Before we award a loan, each potential borrower goes through a review. The questions are mainly economic, like “How much do you spend on food each month?” But there are also questions about the household’s social structure and lifestyle. We’re trying to get to the bottom of the cash-flow question: Is the Agent and their household living in a way where they can safely borrow without worry of repayment?
Most of our agents live with children, parents, cousins, aunts, and uncles. Expenses become bloated. While some household members are working adults, total income is usually insufficient for the support of the family.
Nudge agents in the right direction.
If you give people the opportunity and ability to earn a suitable income, they’ll get themselves there without much intervention. In Rethink’s case, we redesigned how our agents are compensated and what kind of development programs are available to them.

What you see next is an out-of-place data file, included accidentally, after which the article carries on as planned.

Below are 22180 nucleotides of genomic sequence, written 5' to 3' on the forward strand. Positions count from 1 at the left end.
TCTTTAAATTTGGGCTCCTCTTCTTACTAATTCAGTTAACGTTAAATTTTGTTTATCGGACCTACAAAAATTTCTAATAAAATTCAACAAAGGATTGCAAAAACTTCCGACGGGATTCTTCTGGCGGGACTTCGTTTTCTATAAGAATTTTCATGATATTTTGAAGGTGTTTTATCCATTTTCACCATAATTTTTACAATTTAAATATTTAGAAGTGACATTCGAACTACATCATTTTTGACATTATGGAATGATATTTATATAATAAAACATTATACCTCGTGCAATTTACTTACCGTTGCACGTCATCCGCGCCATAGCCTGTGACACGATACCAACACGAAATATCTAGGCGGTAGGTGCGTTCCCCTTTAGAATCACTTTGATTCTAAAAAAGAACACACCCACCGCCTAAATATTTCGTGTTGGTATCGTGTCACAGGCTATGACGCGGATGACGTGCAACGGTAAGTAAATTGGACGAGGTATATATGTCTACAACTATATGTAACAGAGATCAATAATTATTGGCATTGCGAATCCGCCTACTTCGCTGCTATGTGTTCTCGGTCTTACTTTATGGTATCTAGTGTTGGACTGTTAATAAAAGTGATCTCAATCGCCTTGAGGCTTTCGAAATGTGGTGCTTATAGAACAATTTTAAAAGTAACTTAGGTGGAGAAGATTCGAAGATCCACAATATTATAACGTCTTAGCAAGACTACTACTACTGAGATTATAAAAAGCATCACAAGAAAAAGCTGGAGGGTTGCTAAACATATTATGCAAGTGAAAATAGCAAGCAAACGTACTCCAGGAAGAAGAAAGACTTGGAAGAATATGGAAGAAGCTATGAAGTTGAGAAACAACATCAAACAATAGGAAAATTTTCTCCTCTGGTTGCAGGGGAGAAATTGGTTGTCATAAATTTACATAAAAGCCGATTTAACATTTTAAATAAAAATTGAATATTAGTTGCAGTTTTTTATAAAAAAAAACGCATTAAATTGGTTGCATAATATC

Instead of blaming the poor for making “bad” choices, let’s redesign the tools for fighting poverty to make them more conducive to success, according to Eldar Shafir, one of the authors of Scarcity: Why Having Too Little Means So Much.
That’s why we chose to apply a two-pronged approach to fighting poverty. The first prong attacks the insufficiency of a salary increase based on tenure. Instead, we give our agents increases (yes, that’s plural!) based on how much progress they’ve made in our Learning and Development programs.
In our English Proficiency program alone, we have seen two or three agents jump up two rungs in their skill sets. After they completed their training, they received twice the salary increase that their fellow learners got.